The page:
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Maurice Sendak’s Jewish Soul Revealed in his intimate and unique “Pincus and the Pig” CD!

by yossi May 14, 2012

“Did you hear of Boychick Pincus, how he opened wide the gate and hippety-hopped over the sweet warm meadow?” So begins Maurice Sendak‘s inimitable recasting of Prokofiev‘s “ Peter and the Wolf.” The charming work is unique in Sendak’s ouvre in its loving expression of his Jewish upbringing, its use of Yiddish expressions, and its uniquely Jewish humor.

Maurice Sendak was known for his ground-breaking children’s books and illustrations, but it was not until late in his life that his Jewishness came to the forefront. In “ Brundibar” (2003) he reckoned with the Holocaust, but on “Pincus and the Pig,” (Tzadik, 2004) a recording he narrated with the Shirim Klezmer Orchestra, he revealed his personal connections with Yiddish culture. He converted Prokofiev’s tale into a Jewish parable, dramatizing it with a Yiddish accent like a veritable “Zeyde” (grandfather).

Sendak said that the piece had great personal meaning for him and brought him out of the depression he felt from working on “Brundibar.” Prokofiev’s Peter was transformed into Pincus, which was his father’s name. The wolf became the terrifying “Chozzer,” (Yiddish for “pig”), the term his aunt told him she had used in Poland for anti-Semites. At the close, Pincus ends up triumphant, leading a parade to take “Chozzer” to the non-kosher butcher. For Sendak, who lost the greater part of his extended family to the Holocaust, the victory had deep meaning and resonance.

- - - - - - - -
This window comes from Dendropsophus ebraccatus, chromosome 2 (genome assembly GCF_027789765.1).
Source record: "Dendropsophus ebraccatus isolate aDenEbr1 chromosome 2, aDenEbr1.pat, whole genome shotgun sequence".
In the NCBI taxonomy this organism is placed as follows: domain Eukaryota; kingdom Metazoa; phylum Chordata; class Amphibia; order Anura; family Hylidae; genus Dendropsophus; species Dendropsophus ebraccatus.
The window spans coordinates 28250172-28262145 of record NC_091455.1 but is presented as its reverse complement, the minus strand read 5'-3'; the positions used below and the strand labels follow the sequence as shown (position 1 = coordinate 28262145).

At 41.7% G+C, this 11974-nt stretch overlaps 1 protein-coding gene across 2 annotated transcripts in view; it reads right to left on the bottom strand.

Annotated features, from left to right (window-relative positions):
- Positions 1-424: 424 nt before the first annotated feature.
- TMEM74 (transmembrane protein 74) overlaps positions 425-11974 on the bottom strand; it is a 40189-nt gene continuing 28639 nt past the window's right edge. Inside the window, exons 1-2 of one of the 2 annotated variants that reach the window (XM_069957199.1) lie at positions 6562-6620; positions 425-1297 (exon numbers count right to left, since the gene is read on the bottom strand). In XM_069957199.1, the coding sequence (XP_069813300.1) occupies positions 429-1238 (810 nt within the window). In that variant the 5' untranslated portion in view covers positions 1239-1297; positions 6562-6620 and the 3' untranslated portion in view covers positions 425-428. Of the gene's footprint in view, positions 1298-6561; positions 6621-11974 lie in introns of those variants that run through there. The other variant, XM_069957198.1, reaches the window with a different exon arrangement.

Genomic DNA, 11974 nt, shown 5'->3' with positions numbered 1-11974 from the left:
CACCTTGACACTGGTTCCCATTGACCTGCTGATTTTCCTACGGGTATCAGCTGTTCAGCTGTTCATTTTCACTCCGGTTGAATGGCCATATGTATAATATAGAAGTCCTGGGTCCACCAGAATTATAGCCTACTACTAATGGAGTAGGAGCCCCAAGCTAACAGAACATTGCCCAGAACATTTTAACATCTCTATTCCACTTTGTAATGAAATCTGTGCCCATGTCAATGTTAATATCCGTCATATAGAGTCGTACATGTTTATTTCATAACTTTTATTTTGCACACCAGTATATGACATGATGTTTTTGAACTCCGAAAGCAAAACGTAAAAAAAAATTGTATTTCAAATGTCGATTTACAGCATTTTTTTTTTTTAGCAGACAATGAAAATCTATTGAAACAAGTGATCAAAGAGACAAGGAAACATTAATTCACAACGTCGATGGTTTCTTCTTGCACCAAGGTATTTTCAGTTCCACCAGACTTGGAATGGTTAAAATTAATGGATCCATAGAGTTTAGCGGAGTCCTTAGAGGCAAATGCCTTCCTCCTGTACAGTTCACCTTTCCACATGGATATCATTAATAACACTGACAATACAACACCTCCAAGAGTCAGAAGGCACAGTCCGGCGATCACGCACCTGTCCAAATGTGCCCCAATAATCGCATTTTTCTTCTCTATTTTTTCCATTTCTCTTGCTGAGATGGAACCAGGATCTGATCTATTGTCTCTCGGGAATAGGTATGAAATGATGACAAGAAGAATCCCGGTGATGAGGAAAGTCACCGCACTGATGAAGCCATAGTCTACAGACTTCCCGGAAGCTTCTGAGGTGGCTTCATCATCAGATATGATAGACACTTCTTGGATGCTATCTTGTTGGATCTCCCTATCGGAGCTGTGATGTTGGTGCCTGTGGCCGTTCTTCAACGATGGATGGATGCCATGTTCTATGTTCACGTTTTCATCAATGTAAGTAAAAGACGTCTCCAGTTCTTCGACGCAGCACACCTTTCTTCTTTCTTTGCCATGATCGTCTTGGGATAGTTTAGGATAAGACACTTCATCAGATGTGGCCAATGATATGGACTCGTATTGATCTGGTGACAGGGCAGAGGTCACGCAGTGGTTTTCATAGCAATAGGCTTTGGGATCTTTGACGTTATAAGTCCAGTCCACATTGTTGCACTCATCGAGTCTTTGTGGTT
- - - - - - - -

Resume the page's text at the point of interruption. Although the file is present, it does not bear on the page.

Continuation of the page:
Sendak’s illustrations for the CD also reflect his Jewish sensitivities and humor. The duck has tradtional sidelocks (payot) and the birdie sports a yarmulke. The soldiers of Prokofiev are replaced by bumbling incompetent Cossacks.

“Pincus and the Pig” is the only available recording of Sendak’s voice dramatizing his own work, and he utilizes a thick Yiddish accent that recalls the relations he grew up with. Glenn Dickson, clarinetist and co-producer of the album recalls, “Maurice recorded the narration quickly, with just a couple of passes, it was so natural and effortless to him. This demonstrates his own comfort with the material and the accent as well as the clarity of his vision for the story.”

Dickson continues, “It was a joy to work with Maurice, he was charming, funny and curmudgeonly. He expressed that the project brought him out of the depression of working on ‘Brundibar’ and that he loved the story because Pincus, the little Jewish boy came out on top. I think in retrospect, Maurice was the Pincus of his family. He came from a family that was nearly wiped out by the Holocaust, but he emerged a winner, creating his art and executing his career in a very uncompromising way.”

“Pincus and the Pig” is available on John Zorn’s Tzadik label and was originally released in 2004.

Hear an NPR interview with Glenn Dickson on working with Sendak below

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